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Dealing with Flat Feet in the Military | U.S. PATRIOT NEWS & REVIEWS

Dealing with Flat Feet in the Military

Flat feet, or overpronation, can be a real problem, and that is particularly true when it comes to making it through tactical and survival situations. Those who have flat feet will have arches that are lower than normal, or may not even be present at all. While some pronation is normal, it is overpronation that causes the real problem for people – particularly when they are carrying a heavy pack – regardless of whether they are walking, running, or even just standing. Due to overpronation, the feet are not capable of absorbing the shock properly, which can lead to added stress on the feet, ankles, knees, hips, and even the back.

As you can imagine, this can be a very large problem when you are in a tactical situation, which is why those who have severe cases of flat feet that cause a substantial amount of pain are not allowed in the military. Overpronation can lead to a number of issues including pain, shin splints, tendonitis, plantar fasciitis, bunions, and more. Many things can cause flat feet: tight calf muscles, a tight Achilles tendon, congenital foot abnormalities, loose ligaments, tarsal coalitions, or having legs that are not an equal length.

Regardless of the reason that you or someone you know is suffering from flat feet and overpronation, you want to know what you can do about it to make life easier, and to reduce its effects in tactical situations. Ultimately, you will want to be as comfortable as possible, and that means getting the right boots and properly shaped and supportive insoles.

Getting the Right Footwear

Investing in the right footwear can make all the difference in the world. This is the best thing that you can do when you have problems with flat feet. This is true of the tactical boots that you are going to be wearing every day for work, the footwear that you might use while rucking or training, and even your dress shoes.

It is essential that you take the time to ensure a proper fit for your shoes and boots. When you are making your purchase, make sure that there is arch support built into the footwear, as this will help you to stay more comfortable during your daily routine, and even when used for tactical applications.

If it does not have arch support, you need to look for insoles. The best insoles for tactical applications will have a hard bottom layer, a shock-absorbing foam layer, and will be heat-moldable to conform to the shape of your foot. Avoid drug-store insoles and any insoles made with gel. It’s not supportive enough.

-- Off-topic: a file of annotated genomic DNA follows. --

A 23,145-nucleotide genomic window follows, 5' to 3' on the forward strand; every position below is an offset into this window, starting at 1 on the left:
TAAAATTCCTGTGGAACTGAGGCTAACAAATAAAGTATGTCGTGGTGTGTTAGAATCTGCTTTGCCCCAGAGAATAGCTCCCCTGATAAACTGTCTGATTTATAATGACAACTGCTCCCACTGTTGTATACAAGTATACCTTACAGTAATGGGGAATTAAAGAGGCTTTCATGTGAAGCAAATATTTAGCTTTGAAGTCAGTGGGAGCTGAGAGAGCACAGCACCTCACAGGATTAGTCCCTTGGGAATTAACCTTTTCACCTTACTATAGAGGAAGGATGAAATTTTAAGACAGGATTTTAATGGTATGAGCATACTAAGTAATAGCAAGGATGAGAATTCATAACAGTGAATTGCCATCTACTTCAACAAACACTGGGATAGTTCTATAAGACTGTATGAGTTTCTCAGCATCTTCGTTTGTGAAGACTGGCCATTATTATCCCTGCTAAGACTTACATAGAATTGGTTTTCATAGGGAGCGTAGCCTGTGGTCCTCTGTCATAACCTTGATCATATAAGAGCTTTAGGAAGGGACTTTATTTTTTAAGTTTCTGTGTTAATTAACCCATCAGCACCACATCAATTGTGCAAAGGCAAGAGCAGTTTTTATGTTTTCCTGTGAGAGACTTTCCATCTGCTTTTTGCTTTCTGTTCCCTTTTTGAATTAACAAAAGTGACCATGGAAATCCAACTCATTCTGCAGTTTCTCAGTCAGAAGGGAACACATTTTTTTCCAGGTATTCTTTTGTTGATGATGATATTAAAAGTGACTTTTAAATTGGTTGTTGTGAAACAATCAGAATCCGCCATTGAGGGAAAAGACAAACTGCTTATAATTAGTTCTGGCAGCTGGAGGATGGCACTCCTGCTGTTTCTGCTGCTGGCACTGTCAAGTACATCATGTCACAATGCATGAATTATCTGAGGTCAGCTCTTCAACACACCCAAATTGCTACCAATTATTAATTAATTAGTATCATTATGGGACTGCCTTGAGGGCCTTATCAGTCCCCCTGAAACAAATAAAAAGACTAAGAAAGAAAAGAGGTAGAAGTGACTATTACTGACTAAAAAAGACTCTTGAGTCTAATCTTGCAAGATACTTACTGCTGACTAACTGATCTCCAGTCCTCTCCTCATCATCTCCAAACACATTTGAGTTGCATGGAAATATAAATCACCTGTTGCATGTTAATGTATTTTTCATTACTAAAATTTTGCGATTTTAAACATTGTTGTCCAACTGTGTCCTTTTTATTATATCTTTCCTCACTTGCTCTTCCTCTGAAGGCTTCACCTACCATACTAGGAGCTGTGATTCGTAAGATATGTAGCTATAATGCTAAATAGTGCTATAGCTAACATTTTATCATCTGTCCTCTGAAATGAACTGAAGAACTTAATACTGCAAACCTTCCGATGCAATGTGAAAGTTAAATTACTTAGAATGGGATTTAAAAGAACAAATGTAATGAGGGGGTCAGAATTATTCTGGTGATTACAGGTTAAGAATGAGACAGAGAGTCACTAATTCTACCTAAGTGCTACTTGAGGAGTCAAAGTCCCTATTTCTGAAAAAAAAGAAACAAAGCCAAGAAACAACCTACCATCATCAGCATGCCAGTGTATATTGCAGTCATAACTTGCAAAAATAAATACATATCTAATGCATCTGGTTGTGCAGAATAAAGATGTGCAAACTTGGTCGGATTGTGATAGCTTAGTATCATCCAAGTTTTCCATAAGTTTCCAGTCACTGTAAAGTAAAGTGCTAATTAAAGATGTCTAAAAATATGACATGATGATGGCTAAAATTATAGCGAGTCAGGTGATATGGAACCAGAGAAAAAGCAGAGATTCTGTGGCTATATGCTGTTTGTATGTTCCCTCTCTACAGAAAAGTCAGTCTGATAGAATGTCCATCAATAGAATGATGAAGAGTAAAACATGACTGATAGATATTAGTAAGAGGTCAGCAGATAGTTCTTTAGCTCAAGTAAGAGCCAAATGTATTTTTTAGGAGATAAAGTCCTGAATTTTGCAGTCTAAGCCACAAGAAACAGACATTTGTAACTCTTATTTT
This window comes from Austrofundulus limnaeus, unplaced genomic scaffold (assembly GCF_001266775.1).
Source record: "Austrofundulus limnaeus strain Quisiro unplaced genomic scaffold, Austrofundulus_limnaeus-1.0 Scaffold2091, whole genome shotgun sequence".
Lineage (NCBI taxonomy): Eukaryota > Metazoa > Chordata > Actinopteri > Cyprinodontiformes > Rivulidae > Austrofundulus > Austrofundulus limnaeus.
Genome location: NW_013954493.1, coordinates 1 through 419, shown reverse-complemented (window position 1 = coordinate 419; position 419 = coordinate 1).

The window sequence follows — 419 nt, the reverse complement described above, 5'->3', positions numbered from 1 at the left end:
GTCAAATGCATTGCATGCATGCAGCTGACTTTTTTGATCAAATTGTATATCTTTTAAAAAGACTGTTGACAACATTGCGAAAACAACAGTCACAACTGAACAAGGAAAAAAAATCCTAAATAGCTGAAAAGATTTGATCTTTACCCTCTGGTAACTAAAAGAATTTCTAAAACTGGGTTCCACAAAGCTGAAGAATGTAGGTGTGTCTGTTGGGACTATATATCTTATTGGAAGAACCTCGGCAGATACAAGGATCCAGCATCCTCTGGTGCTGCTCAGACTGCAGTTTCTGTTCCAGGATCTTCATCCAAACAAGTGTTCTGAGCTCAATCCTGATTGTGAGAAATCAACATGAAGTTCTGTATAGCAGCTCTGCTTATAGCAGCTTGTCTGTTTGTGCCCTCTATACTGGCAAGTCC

If you are ordering your shoes online, make sure that the store will allow you to return or exchange them for another size if they do not fit properly.

Tips for Exercising With Flat Feet

Just because you have flat feet does not mean that you can’t get plenty of exercise. Keeping your body in good shape will ensure you’re ready for any tactical situation you might face, and you will know how your feet are going to hold up if you are exercising regularly. Of course, you need to make sure that your athletic footwear is fitted properly and will hold up well under the different types of exercise that you do. There are many kinds of workout shoes made for overpronators.

Initially, you will want to find exercises that will not put too much pressure on your feet. The best beginner workouts will include exercises such as biking, swimming, and even rollerblading. It is often possible to use elliptical machines as well, as they generally will not cause issues when used properly. As you get stronger, you can begin to incorporate other types of exercises such as running and hiking.

However, you will want to pay attention to how your feet feel, and you should of course consult with your doctor before you begin any type of exercise – especially if you’ve had problems with overpronation in the past.

Disclaimer: The content in this article is the opinion of the writer and does not necessarily reflect the policies or opinions of US Patriot Tactical.

Valerie Johnston

Valerie Johnston has over a decade of experience in writing over survival skills, homesteading and self-sufficiency. With a Bachelor's in Agriculture, she enjoys helping others learn about their options in homesteading and survival prep and how to apply it to their lives.

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